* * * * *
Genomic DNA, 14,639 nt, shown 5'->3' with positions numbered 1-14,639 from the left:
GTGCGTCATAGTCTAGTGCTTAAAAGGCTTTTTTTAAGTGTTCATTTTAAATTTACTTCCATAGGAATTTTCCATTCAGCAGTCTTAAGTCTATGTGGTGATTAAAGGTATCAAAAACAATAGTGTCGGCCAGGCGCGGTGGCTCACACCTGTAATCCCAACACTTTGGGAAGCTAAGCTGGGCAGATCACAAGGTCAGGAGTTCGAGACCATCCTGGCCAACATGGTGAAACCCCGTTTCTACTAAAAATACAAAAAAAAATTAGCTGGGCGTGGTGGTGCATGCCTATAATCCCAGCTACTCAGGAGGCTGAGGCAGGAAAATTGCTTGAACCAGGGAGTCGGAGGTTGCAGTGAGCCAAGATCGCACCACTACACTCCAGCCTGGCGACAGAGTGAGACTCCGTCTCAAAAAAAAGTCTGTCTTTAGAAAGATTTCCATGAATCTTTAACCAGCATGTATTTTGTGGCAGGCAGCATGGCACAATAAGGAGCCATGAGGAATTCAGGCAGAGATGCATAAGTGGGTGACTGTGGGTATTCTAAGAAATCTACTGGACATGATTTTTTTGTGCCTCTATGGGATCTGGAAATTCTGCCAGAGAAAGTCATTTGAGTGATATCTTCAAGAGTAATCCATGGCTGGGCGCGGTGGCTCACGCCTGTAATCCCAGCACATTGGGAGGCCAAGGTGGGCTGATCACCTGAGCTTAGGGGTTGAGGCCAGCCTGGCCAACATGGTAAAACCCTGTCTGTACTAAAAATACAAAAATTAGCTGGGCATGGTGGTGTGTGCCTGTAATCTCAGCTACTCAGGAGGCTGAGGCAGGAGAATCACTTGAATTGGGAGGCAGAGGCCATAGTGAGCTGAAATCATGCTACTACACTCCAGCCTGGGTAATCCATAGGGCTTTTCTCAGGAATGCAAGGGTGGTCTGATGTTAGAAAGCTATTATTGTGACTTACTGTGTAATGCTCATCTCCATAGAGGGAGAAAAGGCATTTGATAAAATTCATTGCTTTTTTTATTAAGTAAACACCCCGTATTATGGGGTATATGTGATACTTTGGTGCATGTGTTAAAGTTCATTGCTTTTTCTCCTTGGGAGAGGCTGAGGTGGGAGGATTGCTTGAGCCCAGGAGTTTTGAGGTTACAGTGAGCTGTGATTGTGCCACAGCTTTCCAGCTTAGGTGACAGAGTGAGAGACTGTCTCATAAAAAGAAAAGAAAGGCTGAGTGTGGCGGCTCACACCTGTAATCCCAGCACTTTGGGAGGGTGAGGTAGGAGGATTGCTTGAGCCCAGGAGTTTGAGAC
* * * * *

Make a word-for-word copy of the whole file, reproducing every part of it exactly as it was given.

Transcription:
Genomic DNA, 14,639 nt, shown 5'->3' with positions numbered 1-14,639 from the left:
GTGCGTCATAGTCTAGTGCTTAAAAGGCTTTTTTTAAGTGTTCATTTTAAATTTACTTCCATAGGAATTTTCCATTCAGCAGTCTTAAGTCTATGTGGTGATTAAAGGTATCAAAAACAATAGTGTCGGCCAGGCGCGGTGGCTCACACCTGTAATCCCAACACTTTGGGAAGCTAAGCTGGGCAGATCACAAGGTCAGGAGTTCGAGACCATCCTGGCCAACATGGTGAAACCCCGTTTCTACTAAAAATACAAAAAAAAATTAGCTGGGCGTGGTGGTGCATGCCTATAATCCCAGCTACTCAGGAGGCTGAGGCAGGAAAATTGCTTGAACCAGGGAGTCGGAGGTTGCAGTGAGCCAAGATCGCACCACTACACTCCAGCCTGGCGACAGAGTGAGACTCCGTCTCAAAAAAAAGTCTGTCTTTAGAAAGATTTCCATGAATCTTTAACCAGCATGTATTTTGTGGCAGGCAGCATGGCACAATAAGGAGCCATGAGGAATTCAGGCAGAGATGCATAAGTGGGTGACTGTGGGTATTCTAAGAAATCTACTGGACATGATTTTTTTGTGCCTCTATGGGATCTGGAAATTCTGCCAGAGAAAGTCATTTGAGTGATATCTTCAAGAGTAATCCATGGCTGGGCGCGGTGGCTCACGCCTGTAATCCCAGCACATTGGGAGGCCAAGGTGGGCTGATCACCTGAGCTTAGGGGTTGAGGCCAGCCTGGCCAACATGGTAAAACCCTGTCTGTACTAAAAATACAAAAATTAGCTGGGCATGGTGGTGTGTGCCTGTAATCTCAGCTACTCAGGAGGCTGAGGCAGGAGAATCACTTGAATTGGGAGGCAGAGGCCATAGTGAGCTGAAATCATGCTACTACACTCCAGCCTGGGTAATCCATAGGGCTTTTCTCAGGAATGCAAGGGTGGTCTGATGTTAGAAAGCTATTATTGTGACTTACTGTGTAATGCTCATCTCCATAGAGGGAGAAAAGGCATTTGATAAAATTCATTGCTTTTTTTATTAAGTAAACACCCCGTATTATGGGGTATATGTGATACTTTGGTGCATGTGTTAAAGTTCATTGCTTTTTCTCCTTGGGAGAGGCTGAGGTGGGAGGATTGCTTGAGCCCAGGAGTTTTGAGGTTACAGTGAGCTGTGATTGTGCCACAGCTTTCCAGCTTAGGTGACAGAGTGAGAGACTGTCTCATAAAAAGAAAAGAAAGGCTGAGTGTGGCGGCTCACACCTGTAATCCCAGCACTTTGGGAGGGTGAGGTAGGAGGATTGCTTGAGCCCAGGAGTTTGAGAC